Mr. Anidas Lajounis left for Centerville Wednesday where he will work for some time.

Mrs. Willie Auction and daughter Miss Edna went to New Orleans Tuesday.

Mr. Adrien Barrilleaux, Noah Landry and Emile Barrilleaux are now working at Cotton Bros near Morgan City.

It has been raining here for several days and the farmers are unable to haul their cane to the wharves.

Mrs. T. Auction and daughter Mrs. Prosser are spending a few days in New Orleans.

Monday, Dec. 16, 1918

Mr. Simoneaux of Avolon was the guest of his son Mr. Walter for a few days this week.

Mr. Jos. Tellette was a business visitor to Morgan City Friday.

Mrs. J. S. Dellucky spent one day this week with her daughter, Mrs. Lyn Arceneaux in Morgan City.

Beg to acknowledge that it was a false report about Bugler John Blanchard being wounded. It was a telegram telling that he had been gassed.

Mr. Clement Landry was in Morgan City Friday.

Mrs. Sidney Barras has returned home from the St. Mary Hospital, accompanied by her sister Miss Dugas.

Messrs. A. Barrilleaux and A. E. Pennison were visitors to Morgan City Friday.

Tuesday, Dec. 24, 1918

Mr. C.C. Pension of Algiers is spending a few days here, the guest of his brother-in-law and sister, Mr. And Mrs. A. H. Rentrop Jr.

Mr. Henry Dellucky has returned home from Camp Pike, where he was mustered out of service.

Mrs. A. H. Rentrop of Algiers came Sunday to spend Christmas with relatives.

Mr. and Mrs. Lynn Arceneaux and son, Junior, of Morgan City spent Sunday with Mr. and Mrs. Dellucky and family.

Mr. Sidney Barras, who has been working in Chacahoula, is spending the holidays with his family here.

Messrs. A. E. Pennison and A. Barrilleaux are spending a few days with their families here.

Mr. O. J. Blanchard will return to his home in Scott Mond.

Messrs. Easton and Lester Domangue of Ramos spent Sunday here with friends.

Mr. C. Landry was in Morgan City Saturday.

Miss Edna Aucoin spent Saturday and Sunday here with her parents.

Private Guy Thibodeaux of Camp Shelby, Miss., is here on a few days’ furlough, the guest of his parents, Mr. and Mrs. L. E. Thibodeaux.

Mr. Anidas Lajounie returned home Saturday from Centreville where he spent some time.

Thursday, Dec. 26, 1918

Messrs. A. H. Rentrop Jr., Walter Simoneaux and A. E. Pennison were business visitors to Morgan City Monday.

Misses Annie and Inez Tellotte were visitors to Morgan City Monday.

Messrs. Emile Barrilleaux and Noah Landry are spending the Xmas holidays here, from Cotton Bros.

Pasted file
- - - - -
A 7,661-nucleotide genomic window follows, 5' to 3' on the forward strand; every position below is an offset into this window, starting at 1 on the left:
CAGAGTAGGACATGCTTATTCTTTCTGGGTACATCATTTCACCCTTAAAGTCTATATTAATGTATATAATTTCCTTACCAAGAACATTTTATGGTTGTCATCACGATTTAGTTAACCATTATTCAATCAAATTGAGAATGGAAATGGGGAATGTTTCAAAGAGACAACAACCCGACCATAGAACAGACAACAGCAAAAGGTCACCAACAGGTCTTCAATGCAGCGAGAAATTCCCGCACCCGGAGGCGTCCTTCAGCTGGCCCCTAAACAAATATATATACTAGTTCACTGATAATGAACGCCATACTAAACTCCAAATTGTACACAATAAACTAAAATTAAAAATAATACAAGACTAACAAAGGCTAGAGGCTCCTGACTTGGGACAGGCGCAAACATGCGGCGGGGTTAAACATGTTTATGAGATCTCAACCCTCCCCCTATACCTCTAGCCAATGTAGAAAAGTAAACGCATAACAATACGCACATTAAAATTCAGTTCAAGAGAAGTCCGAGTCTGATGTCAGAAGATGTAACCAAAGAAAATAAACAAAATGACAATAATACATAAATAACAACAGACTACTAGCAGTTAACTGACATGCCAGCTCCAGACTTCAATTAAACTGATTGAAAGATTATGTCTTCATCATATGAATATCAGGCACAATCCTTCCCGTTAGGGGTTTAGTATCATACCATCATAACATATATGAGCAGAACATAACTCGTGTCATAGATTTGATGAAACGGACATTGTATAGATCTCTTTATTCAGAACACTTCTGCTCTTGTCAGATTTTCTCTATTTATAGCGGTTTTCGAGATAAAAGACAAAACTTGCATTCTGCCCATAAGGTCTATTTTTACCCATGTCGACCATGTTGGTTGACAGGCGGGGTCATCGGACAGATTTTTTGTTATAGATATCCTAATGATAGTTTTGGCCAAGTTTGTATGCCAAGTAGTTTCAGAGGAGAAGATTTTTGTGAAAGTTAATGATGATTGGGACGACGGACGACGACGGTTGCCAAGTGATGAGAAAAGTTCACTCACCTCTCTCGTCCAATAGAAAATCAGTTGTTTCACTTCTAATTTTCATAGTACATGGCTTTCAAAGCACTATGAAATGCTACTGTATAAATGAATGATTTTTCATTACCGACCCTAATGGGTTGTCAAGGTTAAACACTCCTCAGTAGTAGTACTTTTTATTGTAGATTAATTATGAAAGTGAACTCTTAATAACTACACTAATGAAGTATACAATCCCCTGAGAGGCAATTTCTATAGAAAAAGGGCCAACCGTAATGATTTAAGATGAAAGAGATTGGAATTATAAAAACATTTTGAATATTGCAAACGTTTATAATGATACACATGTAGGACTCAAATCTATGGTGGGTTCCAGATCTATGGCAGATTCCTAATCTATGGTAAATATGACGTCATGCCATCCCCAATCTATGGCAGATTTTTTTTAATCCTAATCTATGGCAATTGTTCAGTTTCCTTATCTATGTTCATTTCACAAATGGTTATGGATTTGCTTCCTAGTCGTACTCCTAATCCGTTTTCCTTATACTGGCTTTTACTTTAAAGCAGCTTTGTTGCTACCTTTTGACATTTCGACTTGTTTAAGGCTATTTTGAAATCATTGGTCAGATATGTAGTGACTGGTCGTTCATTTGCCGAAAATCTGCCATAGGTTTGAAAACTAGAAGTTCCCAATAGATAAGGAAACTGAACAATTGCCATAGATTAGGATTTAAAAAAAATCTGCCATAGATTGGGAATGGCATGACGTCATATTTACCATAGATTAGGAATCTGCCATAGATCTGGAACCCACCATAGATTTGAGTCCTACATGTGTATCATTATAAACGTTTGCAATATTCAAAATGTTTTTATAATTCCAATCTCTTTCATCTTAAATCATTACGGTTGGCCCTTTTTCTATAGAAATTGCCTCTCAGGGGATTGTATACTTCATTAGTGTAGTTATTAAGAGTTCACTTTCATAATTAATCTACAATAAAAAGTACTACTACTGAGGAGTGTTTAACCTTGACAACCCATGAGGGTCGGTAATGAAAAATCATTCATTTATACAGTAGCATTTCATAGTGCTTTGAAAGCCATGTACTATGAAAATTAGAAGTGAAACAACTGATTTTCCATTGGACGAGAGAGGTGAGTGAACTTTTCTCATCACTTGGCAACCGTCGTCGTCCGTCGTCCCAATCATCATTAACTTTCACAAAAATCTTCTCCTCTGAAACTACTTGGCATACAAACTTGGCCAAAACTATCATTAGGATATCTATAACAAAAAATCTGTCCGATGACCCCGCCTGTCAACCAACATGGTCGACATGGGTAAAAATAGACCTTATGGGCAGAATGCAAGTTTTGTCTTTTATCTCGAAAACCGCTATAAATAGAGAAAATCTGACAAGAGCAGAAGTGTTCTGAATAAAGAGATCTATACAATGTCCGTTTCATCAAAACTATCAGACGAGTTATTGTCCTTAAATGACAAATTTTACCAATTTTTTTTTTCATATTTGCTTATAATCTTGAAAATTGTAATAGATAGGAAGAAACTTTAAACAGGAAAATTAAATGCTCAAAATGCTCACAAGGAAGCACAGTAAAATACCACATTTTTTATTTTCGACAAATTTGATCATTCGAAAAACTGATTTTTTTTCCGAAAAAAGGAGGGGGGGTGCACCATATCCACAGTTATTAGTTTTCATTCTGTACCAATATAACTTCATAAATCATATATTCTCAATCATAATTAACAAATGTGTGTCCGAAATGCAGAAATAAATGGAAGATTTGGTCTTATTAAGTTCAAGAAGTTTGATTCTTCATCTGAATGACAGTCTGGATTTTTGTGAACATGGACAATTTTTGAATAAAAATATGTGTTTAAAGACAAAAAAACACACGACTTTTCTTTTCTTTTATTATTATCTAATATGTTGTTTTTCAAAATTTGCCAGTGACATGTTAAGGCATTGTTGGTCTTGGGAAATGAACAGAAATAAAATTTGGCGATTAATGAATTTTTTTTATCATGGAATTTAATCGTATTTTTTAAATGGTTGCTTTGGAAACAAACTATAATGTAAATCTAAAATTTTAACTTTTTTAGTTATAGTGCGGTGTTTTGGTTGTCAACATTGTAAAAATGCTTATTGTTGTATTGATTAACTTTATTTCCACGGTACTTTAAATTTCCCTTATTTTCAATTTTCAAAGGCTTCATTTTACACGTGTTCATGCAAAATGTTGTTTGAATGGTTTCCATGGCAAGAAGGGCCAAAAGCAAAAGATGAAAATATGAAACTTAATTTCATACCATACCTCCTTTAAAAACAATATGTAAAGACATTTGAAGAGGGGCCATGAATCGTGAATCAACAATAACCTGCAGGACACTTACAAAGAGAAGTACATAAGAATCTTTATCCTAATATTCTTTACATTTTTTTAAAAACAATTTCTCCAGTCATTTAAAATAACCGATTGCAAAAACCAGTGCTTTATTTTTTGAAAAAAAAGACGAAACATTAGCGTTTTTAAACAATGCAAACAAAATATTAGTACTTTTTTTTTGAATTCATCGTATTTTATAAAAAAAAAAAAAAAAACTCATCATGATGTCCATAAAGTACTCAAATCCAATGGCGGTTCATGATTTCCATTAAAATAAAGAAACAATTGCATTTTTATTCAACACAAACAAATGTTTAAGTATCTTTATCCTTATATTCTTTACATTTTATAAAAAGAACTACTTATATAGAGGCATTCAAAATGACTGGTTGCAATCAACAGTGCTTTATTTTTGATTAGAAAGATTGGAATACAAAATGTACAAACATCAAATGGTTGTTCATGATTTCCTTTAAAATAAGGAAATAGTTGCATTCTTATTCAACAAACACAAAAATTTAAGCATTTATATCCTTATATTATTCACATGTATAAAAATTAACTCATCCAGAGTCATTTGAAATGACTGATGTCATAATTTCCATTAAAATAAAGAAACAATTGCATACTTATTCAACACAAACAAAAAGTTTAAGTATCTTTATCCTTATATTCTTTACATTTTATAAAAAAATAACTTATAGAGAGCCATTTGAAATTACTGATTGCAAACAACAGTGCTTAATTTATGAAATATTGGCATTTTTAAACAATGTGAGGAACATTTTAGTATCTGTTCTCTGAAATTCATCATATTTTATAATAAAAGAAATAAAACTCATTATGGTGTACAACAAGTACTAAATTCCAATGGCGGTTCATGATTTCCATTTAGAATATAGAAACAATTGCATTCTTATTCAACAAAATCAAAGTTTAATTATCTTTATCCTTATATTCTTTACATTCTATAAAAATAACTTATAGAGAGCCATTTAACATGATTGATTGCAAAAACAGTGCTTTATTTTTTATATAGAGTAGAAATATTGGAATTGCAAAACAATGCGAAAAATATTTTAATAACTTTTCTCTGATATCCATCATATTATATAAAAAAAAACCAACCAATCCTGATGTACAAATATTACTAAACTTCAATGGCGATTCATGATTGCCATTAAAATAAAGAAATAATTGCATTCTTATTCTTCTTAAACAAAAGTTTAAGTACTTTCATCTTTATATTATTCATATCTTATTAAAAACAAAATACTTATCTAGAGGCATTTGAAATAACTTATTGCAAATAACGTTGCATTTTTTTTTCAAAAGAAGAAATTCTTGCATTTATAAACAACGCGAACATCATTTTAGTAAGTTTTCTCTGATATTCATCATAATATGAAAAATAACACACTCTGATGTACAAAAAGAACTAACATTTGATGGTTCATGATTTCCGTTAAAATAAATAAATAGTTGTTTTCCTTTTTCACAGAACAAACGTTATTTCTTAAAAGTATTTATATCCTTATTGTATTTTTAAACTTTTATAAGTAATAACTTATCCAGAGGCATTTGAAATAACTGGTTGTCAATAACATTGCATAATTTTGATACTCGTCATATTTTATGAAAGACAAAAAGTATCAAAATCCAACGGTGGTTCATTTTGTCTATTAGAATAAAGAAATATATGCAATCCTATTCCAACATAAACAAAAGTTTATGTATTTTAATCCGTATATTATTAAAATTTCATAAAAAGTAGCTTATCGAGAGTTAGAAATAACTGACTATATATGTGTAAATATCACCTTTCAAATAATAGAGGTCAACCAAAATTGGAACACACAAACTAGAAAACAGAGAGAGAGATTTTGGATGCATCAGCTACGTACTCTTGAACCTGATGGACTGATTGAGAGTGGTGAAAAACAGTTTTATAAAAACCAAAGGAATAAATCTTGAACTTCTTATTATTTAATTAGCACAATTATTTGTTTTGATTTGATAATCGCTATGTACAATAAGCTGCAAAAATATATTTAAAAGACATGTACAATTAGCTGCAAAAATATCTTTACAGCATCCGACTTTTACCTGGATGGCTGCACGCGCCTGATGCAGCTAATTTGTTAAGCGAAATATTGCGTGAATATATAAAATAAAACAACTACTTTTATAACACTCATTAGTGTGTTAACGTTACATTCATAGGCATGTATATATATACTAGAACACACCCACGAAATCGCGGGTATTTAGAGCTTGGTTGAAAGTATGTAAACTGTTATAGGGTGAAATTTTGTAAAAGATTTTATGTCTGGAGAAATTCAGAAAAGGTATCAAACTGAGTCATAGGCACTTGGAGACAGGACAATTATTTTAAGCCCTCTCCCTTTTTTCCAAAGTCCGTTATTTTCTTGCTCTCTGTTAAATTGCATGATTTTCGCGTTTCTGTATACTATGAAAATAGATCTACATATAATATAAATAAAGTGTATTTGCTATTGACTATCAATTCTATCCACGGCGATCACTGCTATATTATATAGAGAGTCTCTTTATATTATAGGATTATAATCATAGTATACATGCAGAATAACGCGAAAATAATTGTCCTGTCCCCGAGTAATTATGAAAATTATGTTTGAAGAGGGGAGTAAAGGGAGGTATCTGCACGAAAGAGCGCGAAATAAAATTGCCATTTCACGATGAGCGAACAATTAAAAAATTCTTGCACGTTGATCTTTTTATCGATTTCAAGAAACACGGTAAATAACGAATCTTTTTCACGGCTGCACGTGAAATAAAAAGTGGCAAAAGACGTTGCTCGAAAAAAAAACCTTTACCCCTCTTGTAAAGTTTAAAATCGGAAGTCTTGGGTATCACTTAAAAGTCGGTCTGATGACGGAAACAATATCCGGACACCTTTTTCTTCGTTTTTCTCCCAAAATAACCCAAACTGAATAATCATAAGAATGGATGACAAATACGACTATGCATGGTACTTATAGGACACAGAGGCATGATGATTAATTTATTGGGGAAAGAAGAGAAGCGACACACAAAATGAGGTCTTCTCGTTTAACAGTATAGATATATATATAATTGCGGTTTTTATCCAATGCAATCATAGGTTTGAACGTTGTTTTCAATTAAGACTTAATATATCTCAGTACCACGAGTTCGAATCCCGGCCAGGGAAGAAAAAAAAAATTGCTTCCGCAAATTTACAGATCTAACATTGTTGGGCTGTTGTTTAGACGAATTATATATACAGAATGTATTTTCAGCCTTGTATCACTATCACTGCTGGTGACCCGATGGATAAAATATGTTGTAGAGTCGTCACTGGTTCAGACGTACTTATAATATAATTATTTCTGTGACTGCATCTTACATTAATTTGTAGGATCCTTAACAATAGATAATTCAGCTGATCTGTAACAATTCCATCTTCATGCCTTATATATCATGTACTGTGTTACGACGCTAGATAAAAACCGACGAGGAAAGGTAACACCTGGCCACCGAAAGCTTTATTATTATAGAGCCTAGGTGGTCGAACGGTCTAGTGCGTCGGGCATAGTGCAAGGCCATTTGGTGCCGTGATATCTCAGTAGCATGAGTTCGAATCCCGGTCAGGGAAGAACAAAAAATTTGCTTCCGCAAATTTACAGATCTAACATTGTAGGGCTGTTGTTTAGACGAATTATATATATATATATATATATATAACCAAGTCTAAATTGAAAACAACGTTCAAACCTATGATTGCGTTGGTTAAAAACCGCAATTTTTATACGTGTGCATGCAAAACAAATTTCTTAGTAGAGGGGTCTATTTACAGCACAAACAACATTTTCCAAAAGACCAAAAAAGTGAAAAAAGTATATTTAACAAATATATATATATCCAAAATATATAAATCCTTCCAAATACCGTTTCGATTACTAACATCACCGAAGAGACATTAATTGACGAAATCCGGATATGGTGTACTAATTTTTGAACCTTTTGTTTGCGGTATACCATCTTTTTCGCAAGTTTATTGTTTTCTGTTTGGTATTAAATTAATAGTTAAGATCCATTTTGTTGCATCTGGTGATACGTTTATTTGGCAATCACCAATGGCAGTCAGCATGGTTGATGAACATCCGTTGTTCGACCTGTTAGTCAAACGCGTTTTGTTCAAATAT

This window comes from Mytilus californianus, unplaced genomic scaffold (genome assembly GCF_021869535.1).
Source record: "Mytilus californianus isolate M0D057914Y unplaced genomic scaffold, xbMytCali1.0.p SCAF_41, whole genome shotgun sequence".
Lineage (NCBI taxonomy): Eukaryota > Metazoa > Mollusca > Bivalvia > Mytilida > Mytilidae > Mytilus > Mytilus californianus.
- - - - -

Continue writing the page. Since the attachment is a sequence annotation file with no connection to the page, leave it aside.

Mr. Percy Schwing was in Morgan City Monday on business.

Messrs. C. Landry and Earl Barrilleaux went to Morgan City in boat Monday.

Miss Pearl Schwig of Lake Charles is spending the holidays here with relatives.

Assumption Parish Genealogy, Bergeron Family, Newspaper articles, St. Mary Parish Genealogy, Uncategorized

The Planters’ Banner

The Planters’ Banner was a newspaper that published in St. Mary and Iberia parishes from 1836 to 1871. It sounds like it should have printed crop reports, but it was a hodgepodge of items.

It had poetry.

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Obituaries from the East Coast (the publisher hailed from Maine).

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Lots and lots of attorney ads. Some things never change.

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And cures for chlorea – a very helpful recipe in the 1800s. Basically, you administered deer horn, wine, cold water and sugar. Then you did a lot of praying because there’s no way in hell that recipe cured anything.

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What disappoints me about the paper is the scarcity of local news. The paper would give you tales of haunted houses in England and gold certificate robberies on the streets of New York, but local goings-on were a bit sporadic.

The really good stuff was dug up by other newspapers and reprinted, like this woeful story from 1871.

Alcee Gautreaux’s father owned a plantation called Hard Times in Assumption Parish. Optimistic name for a farm, huh?

The Gautreaux family leased the plantation to a Mr. T. T. Cobry, who threatened to shoot anyone who came onto the property even after his lease expired. Alcee convinced carpenters with the last names of Bergeron and Gilbert to go with him to Hard Times for the purposes of assessing needed repairs to the sugar house.

Knowing this wasn’t going to be a picnic in the park, Alcee grabbed a double barrel shotgun for the excursion. When the trio got there, Cobry was standing in the road dressed in his shirt sleeves. Spying the men, he ran into the blacksmith shop and retrieved a revolver.